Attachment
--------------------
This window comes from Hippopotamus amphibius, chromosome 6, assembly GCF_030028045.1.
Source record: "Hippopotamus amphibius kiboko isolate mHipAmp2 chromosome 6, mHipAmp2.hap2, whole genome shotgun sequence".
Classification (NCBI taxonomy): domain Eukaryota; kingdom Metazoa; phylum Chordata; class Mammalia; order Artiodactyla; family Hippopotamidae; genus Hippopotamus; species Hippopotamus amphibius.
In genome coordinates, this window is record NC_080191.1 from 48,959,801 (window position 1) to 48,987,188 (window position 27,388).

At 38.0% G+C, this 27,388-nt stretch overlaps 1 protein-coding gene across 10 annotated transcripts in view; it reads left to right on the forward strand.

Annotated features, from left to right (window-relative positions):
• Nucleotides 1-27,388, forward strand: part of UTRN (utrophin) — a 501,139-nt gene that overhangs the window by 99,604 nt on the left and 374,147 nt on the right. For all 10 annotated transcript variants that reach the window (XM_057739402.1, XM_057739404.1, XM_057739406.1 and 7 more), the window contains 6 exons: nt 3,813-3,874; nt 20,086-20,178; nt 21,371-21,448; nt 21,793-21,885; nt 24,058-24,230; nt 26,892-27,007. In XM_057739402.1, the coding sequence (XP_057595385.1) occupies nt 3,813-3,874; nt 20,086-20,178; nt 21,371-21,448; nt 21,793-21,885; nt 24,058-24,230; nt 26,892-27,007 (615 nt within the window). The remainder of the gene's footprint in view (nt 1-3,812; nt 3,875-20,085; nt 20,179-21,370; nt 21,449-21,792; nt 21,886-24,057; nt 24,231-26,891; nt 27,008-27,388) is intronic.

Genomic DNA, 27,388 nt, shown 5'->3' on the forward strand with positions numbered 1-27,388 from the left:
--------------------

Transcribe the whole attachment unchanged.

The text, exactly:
This window comes from Hippopotamus amphibius, chromosome 6, assembly GCF_030028045.1.
Source record: "Hippopotamus amphibius kiboko isolate mHipAmp2 chromosome 6, mHipAmp2.hap2, whole genome shotgun sequence".
Classification (NCBI taxonomy): domain Eukaryota; kingdom Metazoa; phylum Chordata; class Mammalia; order Artiodactyla; family Hippopotamidae; genus Hippopotamus; species Hippopotamus amphibius.
In genome coordinates, this window is record NC_080191.1 from 48,959,801 (window position 1) to 48,987,188 (window position 27,388).

At 38.0% G+C, this 27,388-nt stretch overlaps 1 protein-coding gene across 10 annotated transcripts in view; it reads left to right on the forward strand.

Annotated features, from left to right (window-relative positions):
• Nucleotides 1-27,388, forward strand: part of UTRN (utrophin) — a 501,139-nt gene that overhangs the window by 99,604 nt on the left and 374,147 nt on the right. For all 10 annotated transcript variants that reach the window (XM_057739402.1, XM_057739404.1, XM_057739406.1 and 7 more), the window contains 6 exons: nt 3,813-3,874; nt 20,086-20,178; nt 21,371-21,448; nt 21,793-21,885; nt 24,058-24,230; nt 26,892-27,007. In XM_057739402.1, the coding sequence (XP_057595385.1) occupies nt 3,813-3,874; nt 20,086-20,178; nt 21,371-21,448; nt 21,793-21,885; nt 24,058-24,230; nt 26,892-27,007 (615 nt within the window). The remainder of the gene's footprint in view (nt 1-3,812; nt 3,875-20,085; nt 20,179-21,370; nt 21,449-21,792; nt 21,886-24,057; nt 24,231-26,891; nt 27,008-27,388) is intronic.

Genomic DNA, 27,388 nt, shown 5'->3' on the forward strand with positions numbered 1-27,388 from the left: